Discover more from Wisdom of Crowds
The Ideal Man Exists
But we refuse to admit it.
Reaction to my Washington Post essay “Men are lost. Here’s a map out of the wilderness” (gift link!) has been overwhelming and, to my delight, generally positive. It’s also given me entirely new questions to think about.
Perhaps the most consistent negative response to the essay has been a rejection of the idea that there might be value in putting forth any sort of “ideal” of manhood or masculinity. As (now-former) Atlantic writer Ed Yong put it: “I just don’t buy the premise that men need a specific “positive vision of…masculinity” over and above just striving to be a good person.”
This is an example of a broader phenomenon that I’ve been observing recently with fascination and frustration: the unwillingness of progressives to grapple with the premise that ideals—or social norms more broadly—might, in fact, be good.
Wisdom of Crowds is a reader-supported publication. To support our work and receive the latest, please subscribe.
Although I don’t have a concrete theory of the case, I do have a few theories as to why this phenomenon occurs.
One, a fear of wrong association. Most longstanding social norms, especially around gender, are seen as conservative in a derogatory sense. Thus, many hesitate to admit that such norms might have value—that they might, in some sense, agree with people it’s popular to despise, or that by asking the same questions, they might be supporting their cause.
I understand how one might end up here—“What is a woman?” is a stupid question when delivered by an annoying man with bad intent. But that doesn’t mean that the question—or its converse, “What is a man?”—is a foolish thing to ask, simpliciter, or that there isn’t an answer, or that the answer is necessarily bad.
Two, an out-of-touch self-exceptionalism, one of the most virulent side effects of living in a liberal society that fetishizes individualism and autonomy. “I loved the process of ‘finding myself,’” the norm-rejector says, “and am completely satisfied with the results of my own unique self-definition. Now, I reject all extant models and am just living—why can’t everyone else?”
Look, sir, I’m happy for you. Alas, you aren’t representative. For one thing, self-definition of this sort takes resources (educational, emotional, material) that aren’t available to all. And when it comes to gender, at least, young men and boys are telling us, often literally, that they desperately need and desire direction, norms, and a concrete rubric for how to be a man —not just a “good person,” — and that in fact the lack of said norms is causing considerable distress. Why not meet them where they are, instead of blithely telling them that, actually, they should just get more like you?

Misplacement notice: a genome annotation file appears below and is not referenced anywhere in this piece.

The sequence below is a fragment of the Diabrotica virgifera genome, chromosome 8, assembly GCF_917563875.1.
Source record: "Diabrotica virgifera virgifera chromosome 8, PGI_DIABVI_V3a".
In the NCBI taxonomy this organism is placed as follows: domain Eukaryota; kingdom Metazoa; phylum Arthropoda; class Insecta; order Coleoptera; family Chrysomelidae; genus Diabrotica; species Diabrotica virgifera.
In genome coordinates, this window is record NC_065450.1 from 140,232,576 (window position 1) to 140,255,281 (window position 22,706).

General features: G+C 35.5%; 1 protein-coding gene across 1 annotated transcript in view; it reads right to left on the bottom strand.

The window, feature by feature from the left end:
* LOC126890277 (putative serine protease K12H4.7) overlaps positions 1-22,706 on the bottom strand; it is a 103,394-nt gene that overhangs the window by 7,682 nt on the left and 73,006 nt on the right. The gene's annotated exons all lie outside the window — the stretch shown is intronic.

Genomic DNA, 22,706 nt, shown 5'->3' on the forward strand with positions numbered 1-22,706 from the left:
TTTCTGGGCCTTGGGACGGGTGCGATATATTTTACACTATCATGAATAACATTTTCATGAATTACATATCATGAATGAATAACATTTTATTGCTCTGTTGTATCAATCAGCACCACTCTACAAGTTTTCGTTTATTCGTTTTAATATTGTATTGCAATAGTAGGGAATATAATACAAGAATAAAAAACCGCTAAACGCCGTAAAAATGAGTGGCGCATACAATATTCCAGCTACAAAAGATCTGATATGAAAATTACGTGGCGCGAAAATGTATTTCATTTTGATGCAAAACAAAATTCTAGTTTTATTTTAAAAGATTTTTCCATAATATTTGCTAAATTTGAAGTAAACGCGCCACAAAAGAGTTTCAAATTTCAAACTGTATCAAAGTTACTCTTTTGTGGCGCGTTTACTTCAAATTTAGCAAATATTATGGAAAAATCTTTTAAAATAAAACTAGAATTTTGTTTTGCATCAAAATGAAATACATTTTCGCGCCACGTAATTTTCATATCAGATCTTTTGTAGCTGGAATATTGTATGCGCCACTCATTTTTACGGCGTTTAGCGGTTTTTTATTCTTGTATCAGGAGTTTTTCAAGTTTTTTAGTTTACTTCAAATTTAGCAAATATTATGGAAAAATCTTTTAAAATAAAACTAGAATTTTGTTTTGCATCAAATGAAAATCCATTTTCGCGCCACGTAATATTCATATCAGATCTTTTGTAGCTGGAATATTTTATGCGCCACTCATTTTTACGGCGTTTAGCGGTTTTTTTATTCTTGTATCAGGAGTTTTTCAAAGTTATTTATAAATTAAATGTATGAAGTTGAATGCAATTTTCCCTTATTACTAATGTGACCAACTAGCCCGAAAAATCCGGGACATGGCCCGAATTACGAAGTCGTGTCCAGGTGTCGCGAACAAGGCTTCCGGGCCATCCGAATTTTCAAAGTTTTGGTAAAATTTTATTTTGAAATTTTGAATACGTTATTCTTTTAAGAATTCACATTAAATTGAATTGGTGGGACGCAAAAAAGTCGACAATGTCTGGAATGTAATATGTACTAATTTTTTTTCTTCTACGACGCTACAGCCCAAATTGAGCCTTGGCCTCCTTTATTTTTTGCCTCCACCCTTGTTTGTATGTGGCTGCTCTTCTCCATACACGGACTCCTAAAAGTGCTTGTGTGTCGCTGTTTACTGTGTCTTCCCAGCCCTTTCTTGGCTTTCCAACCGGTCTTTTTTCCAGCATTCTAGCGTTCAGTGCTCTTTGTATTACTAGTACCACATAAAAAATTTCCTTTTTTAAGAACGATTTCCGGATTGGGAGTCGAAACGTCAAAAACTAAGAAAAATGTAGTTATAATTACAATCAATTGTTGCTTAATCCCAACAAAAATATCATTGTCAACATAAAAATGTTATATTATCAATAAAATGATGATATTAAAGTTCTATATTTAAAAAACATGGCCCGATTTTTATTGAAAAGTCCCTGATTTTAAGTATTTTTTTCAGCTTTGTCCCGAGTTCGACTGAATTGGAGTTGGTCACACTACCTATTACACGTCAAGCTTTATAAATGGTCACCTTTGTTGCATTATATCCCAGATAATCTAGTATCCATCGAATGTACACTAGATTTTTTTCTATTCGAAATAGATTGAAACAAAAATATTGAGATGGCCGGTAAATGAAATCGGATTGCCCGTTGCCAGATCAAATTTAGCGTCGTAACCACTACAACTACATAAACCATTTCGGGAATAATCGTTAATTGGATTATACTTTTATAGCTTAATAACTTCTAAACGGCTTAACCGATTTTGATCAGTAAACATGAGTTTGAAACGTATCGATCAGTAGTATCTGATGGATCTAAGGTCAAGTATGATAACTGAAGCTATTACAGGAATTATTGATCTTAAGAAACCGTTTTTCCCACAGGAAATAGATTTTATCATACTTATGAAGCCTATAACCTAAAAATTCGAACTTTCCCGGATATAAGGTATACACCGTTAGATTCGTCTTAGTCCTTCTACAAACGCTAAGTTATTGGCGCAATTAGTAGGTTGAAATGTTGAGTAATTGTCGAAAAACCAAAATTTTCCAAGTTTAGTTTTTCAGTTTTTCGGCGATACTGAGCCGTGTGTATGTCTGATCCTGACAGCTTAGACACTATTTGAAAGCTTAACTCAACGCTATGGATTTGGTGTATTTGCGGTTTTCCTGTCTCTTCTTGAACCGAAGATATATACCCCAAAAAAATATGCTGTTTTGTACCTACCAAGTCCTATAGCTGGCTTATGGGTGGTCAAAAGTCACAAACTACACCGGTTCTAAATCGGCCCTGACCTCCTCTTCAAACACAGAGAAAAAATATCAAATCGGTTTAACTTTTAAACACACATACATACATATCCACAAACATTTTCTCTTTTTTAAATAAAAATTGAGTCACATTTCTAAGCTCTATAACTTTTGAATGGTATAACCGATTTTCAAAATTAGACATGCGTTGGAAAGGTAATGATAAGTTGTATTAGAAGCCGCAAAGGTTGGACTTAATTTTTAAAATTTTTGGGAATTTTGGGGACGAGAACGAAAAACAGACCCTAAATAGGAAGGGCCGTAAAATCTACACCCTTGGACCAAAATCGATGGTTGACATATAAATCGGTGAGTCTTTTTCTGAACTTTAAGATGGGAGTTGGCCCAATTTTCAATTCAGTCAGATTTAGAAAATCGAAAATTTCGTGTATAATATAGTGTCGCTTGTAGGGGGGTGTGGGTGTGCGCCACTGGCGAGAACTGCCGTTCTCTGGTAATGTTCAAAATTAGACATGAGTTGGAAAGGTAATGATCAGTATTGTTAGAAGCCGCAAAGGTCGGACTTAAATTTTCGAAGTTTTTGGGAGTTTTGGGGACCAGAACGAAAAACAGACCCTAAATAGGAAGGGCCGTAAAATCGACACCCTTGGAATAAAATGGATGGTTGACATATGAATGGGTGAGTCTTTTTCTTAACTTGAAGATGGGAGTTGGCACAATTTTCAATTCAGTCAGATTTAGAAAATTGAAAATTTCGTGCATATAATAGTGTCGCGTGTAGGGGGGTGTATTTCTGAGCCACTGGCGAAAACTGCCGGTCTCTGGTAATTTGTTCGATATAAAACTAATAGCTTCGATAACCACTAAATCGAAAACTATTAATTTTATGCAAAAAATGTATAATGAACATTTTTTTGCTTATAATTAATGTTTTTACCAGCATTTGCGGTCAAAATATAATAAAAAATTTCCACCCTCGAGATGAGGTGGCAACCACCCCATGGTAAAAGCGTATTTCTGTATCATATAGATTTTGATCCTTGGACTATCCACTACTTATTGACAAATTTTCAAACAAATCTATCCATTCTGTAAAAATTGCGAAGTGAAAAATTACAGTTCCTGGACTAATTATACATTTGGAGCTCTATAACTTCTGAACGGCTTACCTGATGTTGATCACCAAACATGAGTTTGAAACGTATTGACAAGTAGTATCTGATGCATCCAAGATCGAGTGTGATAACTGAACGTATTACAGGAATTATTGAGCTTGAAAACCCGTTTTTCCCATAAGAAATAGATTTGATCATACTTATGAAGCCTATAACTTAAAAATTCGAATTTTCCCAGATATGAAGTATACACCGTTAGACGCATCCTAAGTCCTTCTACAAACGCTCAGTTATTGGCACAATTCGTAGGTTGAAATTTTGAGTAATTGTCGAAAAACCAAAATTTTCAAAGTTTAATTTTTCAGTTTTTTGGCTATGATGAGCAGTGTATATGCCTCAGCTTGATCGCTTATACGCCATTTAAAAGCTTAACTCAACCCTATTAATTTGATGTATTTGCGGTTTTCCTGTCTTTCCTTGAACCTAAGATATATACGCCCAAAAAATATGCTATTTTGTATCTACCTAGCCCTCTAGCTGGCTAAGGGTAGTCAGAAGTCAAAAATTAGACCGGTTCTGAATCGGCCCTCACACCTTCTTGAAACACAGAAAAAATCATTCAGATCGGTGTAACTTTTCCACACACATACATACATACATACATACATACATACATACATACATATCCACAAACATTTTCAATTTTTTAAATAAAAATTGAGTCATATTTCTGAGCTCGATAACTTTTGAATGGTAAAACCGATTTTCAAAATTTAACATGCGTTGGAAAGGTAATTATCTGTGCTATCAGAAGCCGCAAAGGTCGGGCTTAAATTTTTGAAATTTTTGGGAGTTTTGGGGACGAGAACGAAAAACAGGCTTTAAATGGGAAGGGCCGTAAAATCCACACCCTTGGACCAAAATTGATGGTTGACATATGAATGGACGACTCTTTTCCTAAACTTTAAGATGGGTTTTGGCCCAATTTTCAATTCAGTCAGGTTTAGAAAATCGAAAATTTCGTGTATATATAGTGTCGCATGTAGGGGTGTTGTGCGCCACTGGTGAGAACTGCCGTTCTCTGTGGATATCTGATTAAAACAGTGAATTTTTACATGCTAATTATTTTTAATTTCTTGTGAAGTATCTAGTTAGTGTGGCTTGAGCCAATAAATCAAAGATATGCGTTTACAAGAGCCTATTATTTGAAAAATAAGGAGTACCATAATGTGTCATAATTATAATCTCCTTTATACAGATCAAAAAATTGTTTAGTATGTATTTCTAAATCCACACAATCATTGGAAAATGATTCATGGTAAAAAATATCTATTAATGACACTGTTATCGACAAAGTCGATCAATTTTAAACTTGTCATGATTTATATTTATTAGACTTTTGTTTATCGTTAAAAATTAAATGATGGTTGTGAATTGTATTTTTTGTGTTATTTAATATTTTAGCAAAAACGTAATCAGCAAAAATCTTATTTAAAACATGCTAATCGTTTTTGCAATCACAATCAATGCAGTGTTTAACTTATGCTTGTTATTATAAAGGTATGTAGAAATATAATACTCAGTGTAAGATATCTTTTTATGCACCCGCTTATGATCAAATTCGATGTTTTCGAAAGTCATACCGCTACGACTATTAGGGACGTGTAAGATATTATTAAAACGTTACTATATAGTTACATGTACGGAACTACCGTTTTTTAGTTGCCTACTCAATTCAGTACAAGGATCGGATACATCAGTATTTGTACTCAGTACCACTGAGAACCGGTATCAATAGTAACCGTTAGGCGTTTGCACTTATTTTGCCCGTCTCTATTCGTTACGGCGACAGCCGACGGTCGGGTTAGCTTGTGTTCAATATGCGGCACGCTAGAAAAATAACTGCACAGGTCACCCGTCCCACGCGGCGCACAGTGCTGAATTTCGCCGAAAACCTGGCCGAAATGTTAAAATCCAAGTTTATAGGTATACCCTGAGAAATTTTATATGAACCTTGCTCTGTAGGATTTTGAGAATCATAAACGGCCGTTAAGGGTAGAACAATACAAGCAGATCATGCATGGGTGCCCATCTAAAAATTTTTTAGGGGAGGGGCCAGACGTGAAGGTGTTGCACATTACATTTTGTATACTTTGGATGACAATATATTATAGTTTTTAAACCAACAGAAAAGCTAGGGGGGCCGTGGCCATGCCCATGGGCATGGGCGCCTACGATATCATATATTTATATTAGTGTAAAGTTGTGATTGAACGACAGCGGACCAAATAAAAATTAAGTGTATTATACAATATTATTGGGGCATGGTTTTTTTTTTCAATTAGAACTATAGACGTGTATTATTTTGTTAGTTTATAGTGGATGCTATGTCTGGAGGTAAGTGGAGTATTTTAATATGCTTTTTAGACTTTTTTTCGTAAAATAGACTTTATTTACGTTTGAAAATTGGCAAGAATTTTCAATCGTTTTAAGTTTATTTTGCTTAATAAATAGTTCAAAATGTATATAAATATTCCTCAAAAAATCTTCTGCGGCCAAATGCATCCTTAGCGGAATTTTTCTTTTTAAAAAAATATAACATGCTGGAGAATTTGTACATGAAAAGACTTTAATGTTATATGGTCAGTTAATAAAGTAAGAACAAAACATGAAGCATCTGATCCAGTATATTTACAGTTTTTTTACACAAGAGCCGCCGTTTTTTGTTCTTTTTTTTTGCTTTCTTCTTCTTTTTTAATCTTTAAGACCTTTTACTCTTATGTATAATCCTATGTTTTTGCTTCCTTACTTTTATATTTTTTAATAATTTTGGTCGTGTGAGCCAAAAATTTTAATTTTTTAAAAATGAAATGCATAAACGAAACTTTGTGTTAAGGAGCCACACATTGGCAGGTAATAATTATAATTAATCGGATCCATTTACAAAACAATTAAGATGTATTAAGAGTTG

Third, and to me, most defensible: a desire not to do harm by boxing others in.
It’s obvious that in the past—and into the present—overly-strict gender ideals have caused harm. Even a new “norm” of masculinity can be used to punish someone else who doesn’t fit it exactly. Rather than telling all men to live up to one ideal, shouldn’t we be giving them latitude to just… be themselves?
Plus, strict norms on one the spectrum inevitably reflect back to the other end, in ways that may not be positive. As I wrote in the essay itself, “If we say ‘real’ men are strong, does that mean real women must be weak? If men are leaders, are women destined to follow?”
This is not an insignificant problem, but I think the solution here is not silence, but corrigibility. Thick norms used directionally, but open to revision as needed, and applied with sensitivity. Yes, this is an aspirational ask. And yet! Aspire we should.
* * *
Or, we can move away from norms altogether, my friend Osita Nwanevu suggests, by relying on virtue ethics.
“We ought to be telling ourselves that there are noble attributes any of us can aspire to and strive for. We all need guiding principles and a sense of direction — all of us always, not just men. Why return to gender for them when we could reach for—or create—something higher? A set of ideals, whatever they might be, grand and capacious enough to encompass us all?”
I love the idea, in theory. But in practice, will that “capacious” set of ideals be thick enough to live on? I doubt it.
In a Substack post responding to the essay,writes: “The difference between the sexes is the most elemental one that exists in our species except for that between adult and child. One of the strange consequences of our coming age of transhumanism is that our attempts to transcend those categories is unintentionally reinforcing how concrete, meaningful and ineradicable they are.”
I think he’s onto something here. Men and women, by virtue of biological difference and existing social norms, have different embodied experiences in the world, with different challenges and expectations — both physically and psychologically induced. It only makes sense that their answers for how to best exist in the world might not be the same.
Difference demands specificity. “Just be good” isn’t enough.
Not sold on this theory? Other objections to the piece? Have thoughts on the meta-question of norms and their social values that underlies the whole thing? Please, have at it in the comments—I’ll be there, too.
Wisdom of Crowds is a platform challenging premises and understanding first principles on politics and culture. Join us!